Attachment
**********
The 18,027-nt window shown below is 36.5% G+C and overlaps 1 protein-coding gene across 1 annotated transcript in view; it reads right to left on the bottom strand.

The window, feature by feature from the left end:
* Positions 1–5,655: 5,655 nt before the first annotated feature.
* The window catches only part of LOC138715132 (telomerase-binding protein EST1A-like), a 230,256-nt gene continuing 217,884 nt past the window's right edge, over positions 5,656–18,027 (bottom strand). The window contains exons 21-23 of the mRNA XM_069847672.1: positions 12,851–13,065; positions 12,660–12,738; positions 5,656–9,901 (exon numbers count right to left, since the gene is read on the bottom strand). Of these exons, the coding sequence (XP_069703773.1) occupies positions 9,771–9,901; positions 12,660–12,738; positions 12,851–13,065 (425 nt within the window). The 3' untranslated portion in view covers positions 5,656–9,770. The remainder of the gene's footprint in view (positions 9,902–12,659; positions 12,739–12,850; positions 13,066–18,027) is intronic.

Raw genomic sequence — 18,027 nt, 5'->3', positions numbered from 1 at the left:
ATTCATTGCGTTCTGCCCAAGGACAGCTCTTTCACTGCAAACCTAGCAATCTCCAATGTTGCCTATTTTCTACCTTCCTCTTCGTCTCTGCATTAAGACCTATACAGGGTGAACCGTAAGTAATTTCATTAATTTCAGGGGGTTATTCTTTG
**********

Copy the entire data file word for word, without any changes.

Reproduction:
The 18,027-nt window shown below is 36.5% G+C and overlaps 1 protein-coding gene across 1 annotated transcript in view; it reads right to left on the bottom strand.

The window, feature by feature from the left end:
* Positions 1–5,655: 5,655 nt before the first annotated feature.
* The window catches only part of LOC138715132 (telomerase-binding protein EST1A-like), a 230,256-nt gene continuing 217,884 nt past the window's right edge, over positions 5,656–18,027 (bottom strand). The window contains exons 21-23 of the mRNA XM_069847672.1: positions 12,851–13,065; positions 12,660–12,738; positions 5,656–9,901 (exon numbers count right to left, since the gene is read on the bottom strand). Of these exons, the coding sequence (XP_069703773.1) occupies positions 9,771–9,901; positions 12,660–12,738; positions 12,851–13,065 (425 nt within the window). The 3' untranslated portion in view covers positions 5,656–9,770. The remainder of the gene's footprint in view (positions 9,902–12,659; positions 12,739–12,850; positions 13,066–18,027) is intronic.

Raw genomic sequence — 18,027 nt, 5'->3', positions numbered from 1 at the left:
ATTCATTGCGTTCTGCCCAAGGACAGCTCTTTCACTGCAAACCTAGCAATCTCCAATGTTGCCTATTTTCTACCTTCCTCTTCGTCTCTGCATTAAGACCTATACAGGGTGAACCGTAAGTAATTTCATTAATTTCAGGGGGTTATTCTTTG